“People should understand that we are no less human. We have the ability to do what people with melanin can do. I feel bad when people pity us or see us as people with disability.”
Those were the words of Chimezie Udechukwu, who is one of the estimated two million persons with albinism (PWA) in Nigeria. He has been in the forefront of the campaign to correct the different misconceptions and stigmatisation that albinos face in the society.
He said he was always amazed when people spread unfounded information that albinos don’t eat salt, albinos don’t die, their urine brings riches, their blood cures the human immunodeficiency virus (HIV), and many other such fallacies.
These perceptions appeared to have made many albinos to live in their own world.
More information on albinos and albinism was served recently at a get-together in Amuwo Odofin area in Lagos to celebrate the fourth anniversary of Onome Akinlolu Majaro (OAM) Foundation. The event was an avenue to take a cursory look at what has positively changed in the last four years.
The persons with albinism, in their numbers, old and young, males and females, all attired in casual wear, stormed the venue of the in-house party. It was a day to dine and wine and to sing and dance.
Udechukwu, who is the director, Communications and Strategy at OAM Foundation, said that the need to change the narrative about albinism could not be overemphasised. He said it was imperative to keep sensitising Nigerians to the total make-up of every person with albinism so that the misconceptions surrounding it could be corrected.
He said that the NGO’s campaign has given new hope to many albinos. He revealed that there were many of them who had contemplated committing suicide but rescinded after encounters with the foundation. He said tens of thousands persons have been positively affected.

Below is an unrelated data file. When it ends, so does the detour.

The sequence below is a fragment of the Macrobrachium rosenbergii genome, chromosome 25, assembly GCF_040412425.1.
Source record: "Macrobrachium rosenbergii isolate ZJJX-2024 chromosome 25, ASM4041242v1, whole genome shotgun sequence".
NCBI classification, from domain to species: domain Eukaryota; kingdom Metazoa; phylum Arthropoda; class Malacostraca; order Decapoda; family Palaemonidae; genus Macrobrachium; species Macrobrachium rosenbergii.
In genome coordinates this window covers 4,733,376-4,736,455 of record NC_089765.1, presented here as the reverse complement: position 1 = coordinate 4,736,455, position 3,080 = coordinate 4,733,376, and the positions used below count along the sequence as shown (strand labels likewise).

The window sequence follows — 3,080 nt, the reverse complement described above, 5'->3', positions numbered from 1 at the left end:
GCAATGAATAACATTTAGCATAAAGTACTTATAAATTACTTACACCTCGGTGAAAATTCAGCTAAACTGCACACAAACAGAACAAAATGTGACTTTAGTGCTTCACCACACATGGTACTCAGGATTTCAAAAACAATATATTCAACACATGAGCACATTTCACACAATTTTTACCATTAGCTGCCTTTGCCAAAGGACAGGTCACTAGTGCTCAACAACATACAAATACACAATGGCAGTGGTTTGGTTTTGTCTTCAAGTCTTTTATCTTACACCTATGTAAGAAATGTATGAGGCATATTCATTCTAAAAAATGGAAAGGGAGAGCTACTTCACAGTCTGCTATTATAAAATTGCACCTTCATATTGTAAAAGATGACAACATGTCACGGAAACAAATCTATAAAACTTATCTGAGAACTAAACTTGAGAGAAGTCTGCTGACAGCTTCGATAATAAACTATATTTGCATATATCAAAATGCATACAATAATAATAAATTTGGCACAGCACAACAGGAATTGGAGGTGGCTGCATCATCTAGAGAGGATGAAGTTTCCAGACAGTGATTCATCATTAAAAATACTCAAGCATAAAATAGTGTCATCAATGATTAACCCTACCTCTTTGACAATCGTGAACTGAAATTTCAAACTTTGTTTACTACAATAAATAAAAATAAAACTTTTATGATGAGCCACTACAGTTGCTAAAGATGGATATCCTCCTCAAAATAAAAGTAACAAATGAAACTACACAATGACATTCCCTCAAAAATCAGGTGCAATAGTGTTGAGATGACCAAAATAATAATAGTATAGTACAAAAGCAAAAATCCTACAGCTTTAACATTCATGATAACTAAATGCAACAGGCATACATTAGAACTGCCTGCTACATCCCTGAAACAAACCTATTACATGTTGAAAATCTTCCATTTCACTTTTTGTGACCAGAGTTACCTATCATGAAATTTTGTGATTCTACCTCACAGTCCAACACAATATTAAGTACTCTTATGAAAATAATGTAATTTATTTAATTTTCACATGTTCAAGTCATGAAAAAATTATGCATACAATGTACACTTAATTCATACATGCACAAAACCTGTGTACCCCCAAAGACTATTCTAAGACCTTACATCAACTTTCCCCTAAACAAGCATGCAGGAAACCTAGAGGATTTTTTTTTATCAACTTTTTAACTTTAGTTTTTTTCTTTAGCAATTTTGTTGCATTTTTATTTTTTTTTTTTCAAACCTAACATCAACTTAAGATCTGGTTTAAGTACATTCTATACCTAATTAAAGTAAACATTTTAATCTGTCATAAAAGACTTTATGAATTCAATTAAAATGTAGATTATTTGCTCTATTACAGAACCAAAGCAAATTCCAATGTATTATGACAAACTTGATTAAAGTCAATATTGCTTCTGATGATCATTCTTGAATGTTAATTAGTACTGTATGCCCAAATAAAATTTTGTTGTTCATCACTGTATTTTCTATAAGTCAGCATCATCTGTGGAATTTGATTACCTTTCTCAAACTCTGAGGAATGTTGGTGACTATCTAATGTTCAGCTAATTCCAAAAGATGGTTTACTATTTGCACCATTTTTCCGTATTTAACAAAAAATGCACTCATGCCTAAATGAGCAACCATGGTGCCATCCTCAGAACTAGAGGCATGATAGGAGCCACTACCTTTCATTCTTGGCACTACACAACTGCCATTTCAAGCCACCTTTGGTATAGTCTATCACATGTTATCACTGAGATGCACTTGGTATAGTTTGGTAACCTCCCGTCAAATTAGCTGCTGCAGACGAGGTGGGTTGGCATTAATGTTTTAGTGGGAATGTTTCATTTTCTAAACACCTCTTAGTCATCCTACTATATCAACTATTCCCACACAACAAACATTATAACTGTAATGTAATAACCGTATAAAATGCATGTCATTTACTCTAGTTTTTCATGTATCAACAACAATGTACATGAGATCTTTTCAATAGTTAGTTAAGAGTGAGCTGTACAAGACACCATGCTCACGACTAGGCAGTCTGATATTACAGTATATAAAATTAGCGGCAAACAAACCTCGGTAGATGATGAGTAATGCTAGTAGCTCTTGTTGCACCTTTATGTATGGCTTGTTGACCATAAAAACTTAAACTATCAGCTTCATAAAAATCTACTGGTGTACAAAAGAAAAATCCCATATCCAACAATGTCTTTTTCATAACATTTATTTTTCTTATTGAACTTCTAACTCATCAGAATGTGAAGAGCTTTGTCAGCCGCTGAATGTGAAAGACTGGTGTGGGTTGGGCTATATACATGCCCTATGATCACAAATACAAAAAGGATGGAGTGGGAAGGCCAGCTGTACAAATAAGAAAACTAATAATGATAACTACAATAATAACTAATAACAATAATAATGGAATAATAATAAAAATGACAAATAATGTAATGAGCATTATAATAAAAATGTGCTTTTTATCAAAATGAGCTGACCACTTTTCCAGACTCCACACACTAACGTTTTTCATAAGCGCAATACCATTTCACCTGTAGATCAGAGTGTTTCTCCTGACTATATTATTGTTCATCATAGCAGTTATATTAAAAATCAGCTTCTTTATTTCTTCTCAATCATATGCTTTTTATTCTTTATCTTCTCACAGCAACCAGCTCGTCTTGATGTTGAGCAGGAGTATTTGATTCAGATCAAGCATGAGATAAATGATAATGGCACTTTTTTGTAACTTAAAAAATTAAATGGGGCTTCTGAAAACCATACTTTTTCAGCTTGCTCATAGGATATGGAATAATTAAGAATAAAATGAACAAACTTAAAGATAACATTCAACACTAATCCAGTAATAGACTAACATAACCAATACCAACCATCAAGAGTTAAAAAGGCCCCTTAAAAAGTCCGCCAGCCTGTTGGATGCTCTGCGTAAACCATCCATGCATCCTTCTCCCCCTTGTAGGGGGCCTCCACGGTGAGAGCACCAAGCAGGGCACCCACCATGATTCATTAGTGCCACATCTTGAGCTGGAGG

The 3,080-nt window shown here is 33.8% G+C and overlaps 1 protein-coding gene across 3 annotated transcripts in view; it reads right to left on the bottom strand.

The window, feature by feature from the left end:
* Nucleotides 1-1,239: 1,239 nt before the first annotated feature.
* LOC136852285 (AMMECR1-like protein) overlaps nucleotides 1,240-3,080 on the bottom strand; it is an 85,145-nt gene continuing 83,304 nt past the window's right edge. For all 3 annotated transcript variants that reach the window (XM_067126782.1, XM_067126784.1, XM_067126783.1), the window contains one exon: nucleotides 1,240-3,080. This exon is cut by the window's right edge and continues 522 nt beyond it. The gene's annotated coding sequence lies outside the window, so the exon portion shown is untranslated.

“I am proud of my identity as a person with albinism and I want people to come out of their shells. They need to know that their creation is neither an incomplete one nor done by mistake. We are not different from people who have melanin; we are all first human beings. And people are now coming up to live freely. The Federal Government has recognised our works and invited us for a discussion, which I believe led to a policy to recognise persons living with albinism though it is encapsulated in the Disability Bill.
“We have given out over 500 free eye glasses to persons with albinism and done over 1, 000 eye screenings. About two million naira has been expended on scholarship in the last few years. We have empowered thousands of people. The awareness alone that we have carried out cannot be quantified. Many other African countries now look up to us because we and other albinism-related organisations have been vocal in correcting all the myths surrounding albinism.
“In the past, parents were not willingly to send their children with albinism to school because of how they would be treated. Albinos used to lock themselves indoors. But now the story is changing gradually, though there is still much to be done,” he said.
Udechukwu said despite the massive campaigns, there was still a sort of stereotype attached to people with albinism, which he said would take longer time to eradicate. He said that people still believe that albinos don’t eat salt at all, which he countered.
He lamented that due to inadequate enlightenment, persons with albinism, particularly in Africa, have been subjected to various types of inhuman treatment, discrimination from jobs, education, and social activities, and in some extreme cases targeted for rituals in some environments, especially in Southern and Eastern Africa.
He advised parents and other family members to treat persons with albinism with unhindered and equal love with other children. He warned that isolating them usually leads to depression and suicide as it has been recorded in the past across Nigeria.